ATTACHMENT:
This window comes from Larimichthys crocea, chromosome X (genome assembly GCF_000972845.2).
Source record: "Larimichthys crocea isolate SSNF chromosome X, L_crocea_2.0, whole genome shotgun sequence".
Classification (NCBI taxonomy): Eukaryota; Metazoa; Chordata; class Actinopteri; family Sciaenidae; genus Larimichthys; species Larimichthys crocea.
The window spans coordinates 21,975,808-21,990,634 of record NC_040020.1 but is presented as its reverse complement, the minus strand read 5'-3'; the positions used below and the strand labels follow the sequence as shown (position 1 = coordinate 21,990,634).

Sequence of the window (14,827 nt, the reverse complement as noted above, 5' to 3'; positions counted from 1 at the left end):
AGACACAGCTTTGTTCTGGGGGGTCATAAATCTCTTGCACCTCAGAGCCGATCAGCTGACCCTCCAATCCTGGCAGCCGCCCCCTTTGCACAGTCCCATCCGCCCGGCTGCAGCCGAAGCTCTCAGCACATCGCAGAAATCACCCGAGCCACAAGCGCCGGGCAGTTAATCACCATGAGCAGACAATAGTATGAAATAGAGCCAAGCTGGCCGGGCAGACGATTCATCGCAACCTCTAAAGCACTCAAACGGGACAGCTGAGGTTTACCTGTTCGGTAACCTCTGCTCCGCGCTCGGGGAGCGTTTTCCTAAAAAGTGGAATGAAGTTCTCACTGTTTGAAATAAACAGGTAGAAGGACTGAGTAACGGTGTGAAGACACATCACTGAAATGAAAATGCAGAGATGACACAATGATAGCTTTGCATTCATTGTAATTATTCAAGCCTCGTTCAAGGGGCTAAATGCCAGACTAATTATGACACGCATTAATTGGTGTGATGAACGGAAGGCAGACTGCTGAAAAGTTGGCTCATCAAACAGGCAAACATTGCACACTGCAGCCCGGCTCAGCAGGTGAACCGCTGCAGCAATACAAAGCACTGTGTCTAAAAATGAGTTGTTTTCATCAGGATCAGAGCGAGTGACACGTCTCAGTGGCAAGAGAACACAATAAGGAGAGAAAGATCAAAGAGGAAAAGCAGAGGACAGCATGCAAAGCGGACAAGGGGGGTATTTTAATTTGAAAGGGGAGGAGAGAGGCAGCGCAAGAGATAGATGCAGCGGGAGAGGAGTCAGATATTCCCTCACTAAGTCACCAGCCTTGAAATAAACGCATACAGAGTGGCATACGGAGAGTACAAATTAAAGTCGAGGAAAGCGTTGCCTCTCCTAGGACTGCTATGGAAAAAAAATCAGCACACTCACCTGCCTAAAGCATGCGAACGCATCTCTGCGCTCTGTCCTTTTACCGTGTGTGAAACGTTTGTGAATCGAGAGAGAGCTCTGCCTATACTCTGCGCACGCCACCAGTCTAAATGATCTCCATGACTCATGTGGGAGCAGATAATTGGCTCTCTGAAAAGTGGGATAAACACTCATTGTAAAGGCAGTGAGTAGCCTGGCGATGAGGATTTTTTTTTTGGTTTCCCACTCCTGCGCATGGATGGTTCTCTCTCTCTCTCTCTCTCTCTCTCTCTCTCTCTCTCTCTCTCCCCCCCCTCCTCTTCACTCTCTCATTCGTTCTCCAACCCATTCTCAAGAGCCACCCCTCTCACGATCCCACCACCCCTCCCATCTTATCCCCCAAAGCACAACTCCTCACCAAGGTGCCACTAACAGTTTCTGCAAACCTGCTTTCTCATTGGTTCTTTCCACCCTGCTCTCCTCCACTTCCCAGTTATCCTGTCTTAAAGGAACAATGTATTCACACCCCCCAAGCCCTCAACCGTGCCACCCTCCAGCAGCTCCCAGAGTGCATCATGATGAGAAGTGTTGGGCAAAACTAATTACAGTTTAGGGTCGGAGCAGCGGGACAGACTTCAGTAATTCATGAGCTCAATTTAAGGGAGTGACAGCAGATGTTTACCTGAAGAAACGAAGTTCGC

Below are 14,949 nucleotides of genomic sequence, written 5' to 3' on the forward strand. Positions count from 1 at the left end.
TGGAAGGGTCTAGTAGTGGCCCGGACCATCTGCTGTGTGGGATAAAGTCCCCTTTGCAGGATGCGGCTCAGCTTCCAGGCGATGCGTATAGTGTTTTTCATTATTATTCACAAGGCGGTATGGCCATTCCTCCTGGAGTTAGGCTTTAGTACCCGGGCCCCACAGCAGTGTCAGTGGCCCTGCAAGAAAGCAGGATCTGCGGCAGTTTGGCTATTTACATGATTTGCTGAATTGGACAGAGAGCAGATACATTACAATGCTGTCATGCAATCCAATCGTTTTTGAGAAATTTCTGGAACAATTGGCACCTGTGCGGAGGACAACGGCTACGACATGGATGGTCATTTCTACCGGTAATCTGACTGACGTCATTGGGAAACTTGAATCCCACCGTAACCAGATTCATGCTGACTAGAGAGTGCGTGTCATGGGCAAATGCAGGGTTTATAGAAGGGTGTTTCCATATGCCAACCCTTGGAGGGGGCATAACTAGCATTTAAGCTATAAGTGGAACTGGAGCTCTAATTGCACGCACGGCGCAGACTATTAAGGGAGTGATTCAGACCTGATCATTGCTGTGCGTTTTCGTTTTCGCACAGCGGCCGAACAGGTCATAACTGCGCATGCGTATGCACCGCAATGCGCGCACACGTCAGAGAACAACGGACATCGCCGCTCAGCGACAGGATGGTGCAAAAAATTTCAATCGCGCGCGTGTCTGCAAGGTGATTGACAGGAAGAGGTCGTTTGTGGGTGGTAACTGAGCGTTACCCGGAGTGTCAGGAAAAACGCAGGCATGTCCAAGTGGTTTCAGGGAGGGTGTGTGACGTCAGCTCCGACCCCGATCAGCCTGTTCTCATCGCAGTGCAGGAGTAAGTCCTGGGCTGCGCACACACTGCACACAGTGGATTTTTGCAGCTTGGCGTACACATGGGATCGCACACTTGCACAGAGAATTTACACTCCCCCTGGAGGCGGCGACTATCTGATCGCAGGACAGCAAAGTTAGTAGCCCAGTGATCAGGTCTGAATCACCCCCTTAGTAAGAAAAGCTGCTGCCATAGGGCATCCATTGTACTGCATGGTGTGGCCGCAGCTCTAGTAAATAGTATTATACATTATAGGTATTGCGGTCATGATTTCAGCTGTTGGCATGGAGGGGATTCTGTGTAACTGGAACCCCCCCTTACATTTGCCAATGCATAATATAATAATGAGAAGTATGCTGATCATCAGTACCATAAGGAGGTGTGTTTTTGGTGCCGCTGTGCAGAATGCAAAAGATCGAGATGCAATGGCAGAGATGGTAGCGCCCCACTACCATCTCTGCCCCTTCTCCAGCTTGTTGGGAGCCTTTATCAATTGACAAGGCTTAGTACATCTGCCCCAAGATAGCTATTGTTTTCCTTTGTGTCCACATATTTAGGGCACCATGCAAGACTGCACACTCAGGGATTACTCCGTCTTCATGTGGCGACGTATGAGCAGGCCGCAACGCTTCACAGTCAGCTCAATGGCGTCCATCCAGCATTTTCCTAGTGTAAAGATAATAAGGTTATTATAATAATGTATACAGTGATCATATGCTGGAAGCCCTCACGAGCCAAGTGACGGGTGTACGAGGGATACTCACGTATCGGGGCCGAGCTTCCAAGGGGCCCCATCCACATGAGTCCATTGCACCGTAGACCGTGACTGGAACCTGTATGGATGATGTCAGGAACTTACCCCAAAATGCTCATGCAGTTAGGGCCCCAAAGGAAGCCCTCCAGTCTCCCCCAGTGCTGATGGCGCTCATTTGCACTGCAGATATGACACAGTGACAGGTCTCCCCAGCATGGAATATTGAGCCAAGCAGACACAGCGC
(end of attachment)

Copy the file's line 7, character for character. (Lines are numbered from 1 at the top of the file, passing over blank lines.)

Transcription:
Below are 14,949 nucleotides of genomic sequence, written 5' to 3' on the forward strand. Positions count from 1 at the left end.